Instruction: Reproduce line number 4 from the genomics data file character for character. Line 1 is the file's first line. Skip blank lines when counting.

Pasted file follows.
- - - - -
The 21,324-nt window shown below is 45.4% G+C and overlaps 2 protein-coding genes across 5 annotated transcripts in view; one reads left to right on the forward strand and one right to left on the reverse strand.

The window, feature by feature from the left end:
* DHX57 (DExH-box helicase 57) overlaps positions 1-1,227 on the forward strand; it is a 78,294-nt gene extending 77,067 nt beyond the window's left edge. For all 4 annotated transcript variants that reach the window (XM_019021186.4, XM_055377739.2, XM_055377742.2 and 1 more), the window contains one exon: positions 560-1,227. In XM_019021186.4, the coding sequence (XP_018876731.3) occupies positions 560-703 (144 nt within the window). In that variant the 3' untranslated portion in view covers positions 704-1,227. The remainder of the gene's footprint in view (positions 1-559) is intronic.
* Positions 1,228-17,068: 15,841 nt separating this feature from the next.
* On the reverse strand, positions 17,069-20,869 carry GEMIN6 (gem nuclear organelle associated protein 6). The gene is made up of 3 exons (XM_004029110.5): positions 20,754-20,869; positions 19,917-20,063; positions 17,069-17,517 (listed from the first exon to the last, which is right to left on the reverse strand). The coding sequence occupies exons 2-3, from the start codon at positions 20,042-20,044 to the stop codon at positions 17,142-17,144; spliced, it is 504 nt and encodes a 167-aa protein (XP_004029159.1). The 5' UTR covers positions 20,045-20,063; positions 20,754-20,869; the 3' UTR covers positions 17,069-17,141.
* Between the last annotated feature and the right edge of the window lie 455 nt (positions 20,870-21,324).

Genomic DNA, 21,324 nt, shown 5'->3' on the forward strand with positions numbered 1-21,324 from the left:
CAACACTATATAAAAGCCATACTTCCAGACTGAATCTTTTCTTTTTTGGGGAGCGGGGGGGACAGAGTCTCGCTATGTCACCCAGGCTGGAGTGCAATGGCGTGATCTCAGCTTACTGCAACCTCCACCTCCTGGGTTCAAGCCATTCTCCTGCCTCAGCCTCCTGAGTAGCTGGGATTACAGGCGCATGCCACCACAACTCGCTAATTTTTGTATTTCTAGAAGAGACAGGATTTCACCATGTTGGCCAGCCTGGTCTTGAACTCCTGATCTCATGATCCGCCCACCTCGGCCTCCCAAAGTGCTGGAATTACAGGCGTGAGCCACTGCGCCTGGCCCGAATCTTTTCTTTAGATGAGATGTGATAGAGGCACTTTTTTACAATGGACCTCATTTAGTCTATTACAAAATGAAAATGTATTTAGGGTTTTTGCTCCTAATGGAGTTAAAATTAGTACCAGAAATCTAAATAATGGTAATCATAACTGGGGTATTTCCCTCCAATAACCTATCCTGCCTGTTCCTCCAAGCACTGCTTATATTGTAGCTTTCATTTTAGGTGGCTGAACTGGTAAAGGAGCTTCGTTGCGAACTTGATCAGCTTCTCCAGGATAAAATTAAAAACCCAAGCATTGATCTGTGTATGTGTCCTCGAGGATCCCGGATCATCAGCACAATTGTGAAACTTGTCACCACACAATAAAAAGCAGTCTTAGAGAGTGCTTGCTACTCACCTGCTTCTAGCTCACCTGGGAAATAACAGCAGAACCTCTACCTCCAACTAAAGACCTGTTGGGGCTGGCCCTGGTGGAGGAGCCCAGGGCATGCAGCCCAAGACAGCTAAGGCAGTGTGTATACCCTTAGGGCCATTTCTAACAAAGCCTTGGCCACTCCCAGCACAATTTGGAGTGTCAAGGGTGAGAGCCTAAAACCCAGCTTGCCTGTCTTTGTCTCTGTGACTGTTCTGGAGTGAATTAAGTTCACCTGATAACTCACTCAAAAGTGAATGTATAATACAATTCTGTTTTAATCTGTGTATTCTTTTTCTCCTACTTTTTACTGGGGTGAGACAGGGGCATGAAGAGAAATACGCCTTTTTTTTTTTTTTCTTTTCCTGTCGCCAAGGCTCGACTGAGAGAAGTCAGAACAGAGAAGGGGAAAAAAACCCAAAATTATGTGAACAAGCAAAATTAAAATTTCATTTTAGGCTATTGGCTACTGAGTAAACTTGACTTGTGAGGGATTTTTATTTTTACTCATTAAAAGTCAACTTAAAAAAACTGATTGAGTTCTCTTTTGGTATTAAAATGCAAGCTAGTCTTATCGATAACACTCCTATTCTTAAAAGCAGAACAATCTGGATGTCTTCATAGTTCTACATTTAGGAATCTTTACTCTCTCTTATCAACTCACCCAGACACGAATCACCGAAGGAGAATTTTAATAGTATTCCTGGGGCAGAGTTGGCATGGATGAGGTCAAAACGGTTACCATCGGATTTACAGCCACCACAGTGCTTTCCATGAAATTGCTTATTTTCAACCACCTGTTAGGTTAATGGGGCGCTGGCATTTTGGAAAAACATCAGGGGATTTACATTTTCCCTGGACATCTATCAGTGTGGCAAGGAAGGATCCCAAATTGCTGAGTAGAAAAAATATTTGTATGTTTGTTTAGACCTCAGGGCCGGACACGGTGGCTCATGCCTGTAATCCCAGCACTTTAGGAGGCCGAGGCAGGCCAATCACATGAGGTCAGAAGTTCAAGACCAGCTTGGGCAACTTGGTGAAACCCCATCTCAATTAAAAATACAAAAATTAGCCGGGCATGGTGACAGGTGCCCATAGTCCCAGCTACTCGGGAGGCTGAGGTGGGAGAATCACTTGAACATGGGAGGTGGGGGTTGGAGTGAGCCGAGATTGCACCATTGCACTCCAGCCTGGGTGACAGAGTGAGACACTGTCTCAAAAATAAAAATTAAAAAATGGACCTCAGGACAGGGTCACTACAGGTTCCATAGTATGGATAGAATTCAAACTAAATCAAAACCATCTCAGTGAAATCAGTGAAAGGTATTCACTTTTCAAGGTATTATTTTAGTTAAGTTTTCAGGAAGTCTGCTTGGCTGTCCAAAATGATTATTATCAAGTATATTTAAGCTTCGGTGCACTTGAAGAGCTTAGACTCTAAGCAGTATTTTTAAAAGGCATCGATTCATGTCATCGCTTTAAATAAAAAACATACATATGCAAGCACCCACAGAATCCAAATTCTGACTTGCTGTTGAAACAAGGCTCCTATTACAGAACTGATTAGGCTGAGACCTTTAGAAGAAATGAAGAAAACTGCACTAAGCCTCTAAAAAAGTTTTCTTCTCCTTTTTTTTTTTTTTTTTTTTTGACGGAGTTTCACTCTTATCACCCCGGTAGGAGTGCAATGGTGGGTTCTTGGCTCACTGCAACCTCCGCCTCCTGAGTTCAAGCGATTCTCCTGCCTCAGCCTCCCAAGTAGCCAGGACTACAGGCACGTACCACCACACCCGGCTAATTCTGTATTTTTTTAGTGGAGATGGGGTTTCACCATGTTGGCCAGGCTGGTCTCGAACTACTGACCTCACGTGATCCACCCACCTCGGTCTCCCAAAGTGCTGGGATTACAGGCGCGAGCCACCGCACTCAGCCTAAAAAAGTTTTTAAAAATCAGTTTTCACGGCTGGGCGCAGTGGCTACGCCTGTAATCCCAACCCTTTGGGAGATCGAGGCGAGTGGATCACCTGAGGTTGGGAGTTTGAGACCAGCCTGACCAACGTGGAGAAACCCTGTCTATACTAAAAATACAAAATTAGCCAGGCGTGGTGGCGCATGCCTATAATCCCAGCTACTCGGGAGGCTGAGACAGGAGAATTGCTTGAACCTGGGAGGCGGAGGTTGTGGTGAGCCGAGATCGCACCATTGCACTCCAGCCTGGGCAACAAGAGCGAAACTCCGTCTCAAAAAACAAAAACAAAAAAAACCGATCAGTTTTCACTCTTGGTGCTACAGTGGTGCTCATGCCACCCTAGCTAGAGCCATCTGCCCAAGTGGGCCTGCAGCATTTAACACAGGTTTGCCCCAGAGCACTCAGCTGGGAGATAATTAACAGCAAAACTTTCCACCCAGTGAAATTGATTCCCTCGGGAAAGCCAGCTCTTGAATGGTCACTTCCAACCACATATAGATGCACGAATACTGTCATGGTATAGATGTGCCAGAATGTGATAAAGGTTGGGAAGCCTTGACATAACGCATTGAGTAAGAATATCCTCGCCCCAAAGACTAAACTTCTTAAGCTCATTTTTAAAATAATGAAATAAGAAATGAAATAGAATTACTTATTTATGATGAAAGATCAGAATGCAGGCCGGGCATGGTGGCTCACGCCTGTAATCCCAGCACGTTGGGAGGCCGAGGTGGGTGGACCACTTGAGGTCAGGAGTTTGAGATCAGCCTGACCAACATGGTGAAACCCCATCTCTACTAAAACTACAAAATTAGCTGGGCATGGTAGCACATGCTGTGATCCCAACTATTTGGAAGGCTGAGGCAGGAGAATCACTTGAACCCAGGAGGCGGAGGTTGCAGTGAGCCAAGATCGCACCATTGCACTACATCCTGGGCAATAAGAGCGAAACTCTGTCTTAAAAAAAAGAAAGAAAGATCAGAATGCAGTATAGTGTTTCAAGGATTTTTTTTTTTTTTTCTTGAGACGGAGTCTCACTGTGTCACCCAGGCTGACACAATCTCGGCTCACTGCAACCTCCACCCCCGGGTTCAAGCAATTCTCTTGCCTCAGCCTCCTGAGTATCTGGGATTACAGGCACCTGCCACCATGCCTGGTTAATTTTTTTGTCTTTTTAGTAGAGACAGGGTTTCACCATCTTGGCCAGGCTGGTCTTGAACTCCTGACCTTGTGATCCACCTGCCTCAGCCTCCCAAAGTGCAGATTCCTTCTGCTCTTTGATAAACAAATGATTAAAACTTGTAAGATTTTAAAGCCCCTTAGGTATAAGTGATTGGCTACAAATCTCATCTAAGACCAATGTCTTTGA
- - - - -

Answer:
* Positions 1,228-17,068: 15,841 nt separating this feature from the next.